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COVID19 service update:

The Continence, Urology and Colorectal Service is restarting routine appointments as from Monday 5 October. 

All initial and urgent appointments will take place over the phone. Patients will only be asked to attend a face to face appointment if this is necessary. 

If you have had your care interrupted as a result of COVID-19 or were awaiting a first appointment please be assured that the service will contact you when the appointment date is known.

If you are concerned regarding a deterioration in your symptoms and would like a telephone consultation, please ring our admin team on 0113 8433715 or email

You may find the following web pages useful:

We provide assessment and treatment of adults with bladder, bowel or stoma and catheter problems. We support patients and their family/carer to self-care and control their symptoms.

We hold specialist clinics across the city and see patients at home if necessary. 

Who's it for?

Any patient, living in Leeds with a Leeds GP, aged 16 years or older. All patients will be asked to complete a self-assessment form before their appointment, this helps to ensure that the first appointment targets the specific problem(s) the patient is experiencing.

A nurse with specialist training in bladder and bowel care will talk to you so you can both decide the best way we can help. Bladder and bowel problems are very common and there is no need to be embarrassed. Simple tests may be necessary to find out what is causing your problem and so we can agree the best possible treatment. We will discuss this with you. We may need to carry out a physical examination. We will discuss this with you at your appointment and only perform an investigation you are happy with.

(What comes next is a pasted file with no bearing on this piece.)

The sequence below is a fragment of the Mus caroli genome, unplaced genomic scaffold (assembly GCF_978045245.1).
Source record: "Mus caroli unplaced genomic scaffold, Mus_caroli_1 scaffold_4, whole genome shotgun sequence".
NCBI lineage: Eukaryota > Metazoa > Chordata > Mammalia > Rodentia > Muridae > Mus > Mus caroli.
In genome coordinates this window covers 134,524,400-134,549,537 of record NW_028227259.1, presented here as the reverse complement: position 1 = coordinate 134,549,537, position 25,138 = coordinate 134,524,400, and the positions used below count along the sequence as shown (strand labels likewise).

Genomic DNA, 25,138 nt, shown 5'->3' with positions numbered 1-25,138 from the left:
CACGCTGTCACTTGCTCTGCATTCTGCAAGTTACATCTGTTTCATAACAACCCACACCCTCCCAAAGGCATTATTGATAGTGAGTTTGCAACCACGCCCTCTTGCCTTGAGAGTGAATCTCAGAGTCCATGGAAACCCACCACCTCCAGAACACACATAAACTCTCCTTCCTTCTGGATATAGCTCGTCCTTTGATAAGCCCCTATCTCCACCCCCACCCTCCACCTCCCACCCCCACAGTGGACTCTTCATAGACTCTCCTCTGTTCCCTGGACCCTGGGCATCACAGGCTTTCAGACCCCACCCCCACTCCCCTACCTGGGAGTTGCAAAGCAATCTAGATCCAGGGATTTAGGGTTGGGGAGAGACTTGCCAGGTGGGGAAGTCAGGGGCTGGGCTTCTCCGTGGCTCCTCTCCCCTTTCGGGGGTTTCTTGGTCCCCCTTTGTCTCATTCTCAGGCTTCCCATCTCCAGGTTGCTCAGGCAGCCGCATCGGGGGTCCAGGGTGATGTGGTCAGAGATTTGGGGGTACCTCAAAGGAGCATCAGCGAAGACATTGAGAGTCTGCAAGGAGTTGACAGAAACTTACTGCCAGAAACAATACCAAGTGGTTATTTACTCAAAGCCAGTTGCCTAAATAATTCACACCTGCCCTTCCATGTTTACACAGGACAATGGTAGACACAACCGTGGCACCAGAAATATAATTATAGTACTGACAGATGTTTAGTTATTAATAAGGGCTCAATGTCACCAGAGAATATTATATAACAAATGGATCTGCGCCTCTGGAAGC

The service also provides advice and education to Neighbourhood Teams and other health, social or informal carer. 

Examples of our care include: 

  • Accessible care for people with bladder, bowel, pelvic floor and stoma problems

  • Specialist nursing care for patients with complex bladder, bowel, stoma and catheter problems

  • Providing advice on other containment products

  • Prescribing appropriate, cost-effective treatments 

These are only available after completion of suggested treatment program.

Useful Information 

  • The Continence, Urology and Colorectal Service (CUCS) provides high quality care to patients.
    If you think you may be eligible for a home visit please read this leaflet before applying.


    Benefits of attending a clinic appointment

    • The clinic offers specialist treatment and has diagnostic equipment that is not available for home visits.
    • You will be examined/treated on a specially designed couch to ensure you are comfortable during treatment.
    • You are able to arrange your clinic appointments to suit your needs.
    • You will be seen quicker.
    • Patients who really need a home visit will not have to wait as long.